Senior Consultant EEF
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Training for advantage (Part 2)

24th Mar 2010
Senior Consultant EEF
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In part 1 of this article Garry Platt outlined the general strategy for ensuring an appropriately focused and relevant HR development function that is achieved by answering the following questions arranged in this nine box model. We now begin to exam complimentary systems which will ensure a successful outcome.

The process starts at the beginning with a very simple question; why do you want the training? The need or the requirement for the training can sometimes be difficult to express but must go beyond the vague or indeterminate.

It is essential to isolate the key result training your leaders, managers or staff need. Your position might be that you have no clear picture of the training that you would like to undertake but feel that some form of development would benefit the individuals. Alternatively you may have a clear view of what areas you would like the development to be delivered to but would like to see the content specifically tailored for your organisation.

Finally you may know exactly what you want and how you want it: a competent deliverer with adequate support systems. You can approach all of these challenges in several ways, your choices being influenced by the culture, size and complexity of your situation.

Amongst the methods you can employ for defining need there is:

  • Representative sample interviewing

  • Focus groups

  • Direct observation

  • Assessment centre

The results of this analysis should be an unambiguous definition of need directly linked to the training proposed and the resulting organisational outcomes. In other words the knowledge and skills encompassed on the learning events are directly associated to the goals and objectives of the host organisations.

Focus the need

There is no 'standard' content, no 'off-the-shelf' material, everything is focussed on what is needed. As we have a very clear picture of what the outcomes are in the workplace this hones the course content into precise results-based input. So a previous programme with the generic (and meaning anything) title like 'Leadership' is actually concentrated into specific, definable skills with real measurable outcomes. This could be any number of things, e.g. absence or turnover reduction, improved returns against budget, better service levels, increased customer satisfaction as measured by complaints, a reduction of set up/response times, higher levels of target achievement. The list is actually endless, but the outcomes are specific, measurable.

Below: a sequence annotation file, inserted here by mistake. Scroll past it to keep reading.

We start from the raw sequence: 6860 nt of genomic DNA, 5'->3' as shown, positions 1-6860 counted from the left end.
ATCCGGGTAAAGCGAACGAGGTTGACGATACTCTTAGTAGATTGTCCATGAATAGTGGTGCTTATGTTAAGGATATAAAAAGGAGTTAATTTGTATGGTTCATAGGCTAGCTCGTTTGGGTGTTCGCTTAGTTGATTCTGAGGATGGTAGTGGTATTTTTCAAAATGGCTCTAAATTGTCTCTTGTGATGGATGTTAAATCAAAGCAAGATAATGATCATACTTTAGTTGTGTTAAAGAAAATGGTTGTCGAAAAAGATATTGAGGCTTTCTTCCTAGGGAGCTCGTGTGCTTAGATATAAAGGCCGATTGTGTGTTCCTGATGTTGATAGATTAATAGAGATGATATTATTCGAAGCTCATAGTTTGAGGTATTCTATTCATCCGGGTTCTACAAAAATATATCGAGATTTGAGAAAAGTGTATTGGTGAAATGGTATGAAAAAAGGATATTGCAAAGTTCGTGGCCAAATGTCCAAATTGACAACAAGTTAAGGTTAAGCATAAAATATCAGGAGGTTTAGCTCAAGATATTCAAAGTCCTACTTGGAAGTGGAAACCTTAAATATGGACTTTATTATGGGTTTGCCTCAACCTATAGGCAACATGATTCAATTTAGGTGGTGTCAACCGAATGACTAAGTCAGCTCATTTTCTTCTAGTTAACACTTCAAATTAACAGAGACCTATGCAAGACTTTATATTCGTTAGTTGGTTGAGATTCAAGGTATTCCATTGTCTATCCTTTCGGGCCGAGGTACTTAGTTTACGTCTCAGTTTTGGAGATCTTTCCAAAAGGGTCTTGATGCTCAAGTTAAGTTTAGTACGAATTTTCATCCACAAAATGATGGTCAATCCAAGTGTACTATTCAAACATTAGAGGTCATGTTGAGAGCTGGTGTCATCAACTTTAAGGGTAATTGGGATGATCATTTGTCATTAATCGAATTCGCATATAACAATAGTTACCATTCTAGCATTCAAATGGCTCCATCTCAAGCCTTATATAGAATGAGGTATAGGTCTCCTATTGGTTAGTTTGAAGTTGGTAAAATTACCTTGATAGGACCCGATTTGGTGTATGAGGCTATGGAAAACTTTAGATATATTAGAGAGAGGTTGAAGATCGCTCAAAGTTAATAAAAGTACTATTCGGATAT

Programme design should also carry three concurrent feedback streams which ensure a quality of delivery. The first are the reactions, views and opinions of people on events. Second are tests, quizzes, Q&As, learning logs and work indicating knowledge acquisition i.e. assignments and verbal/written responses. Finally skill assessment through simulation, practise and rehearsal. These three areas combined provide a constant stream of feedback on the progress of the training delivery and where changes might be appropriate and beneficial to the learners.

Keep things simple

Next, the orientation of the learner prior to involvement in the learning process. It is not unknown for participants to be unclear about what they hope to gain from the experience; this is despite in some cases having asked for the training in the first place. A simple and effective way of preventing this is to alter administration schemes. Managers are essentially helped to brief and prepare the candidate prior to participating in the developmental process. The procedure can be a face-to-face meeting or telephone conversation lasting no more than 10 minutes.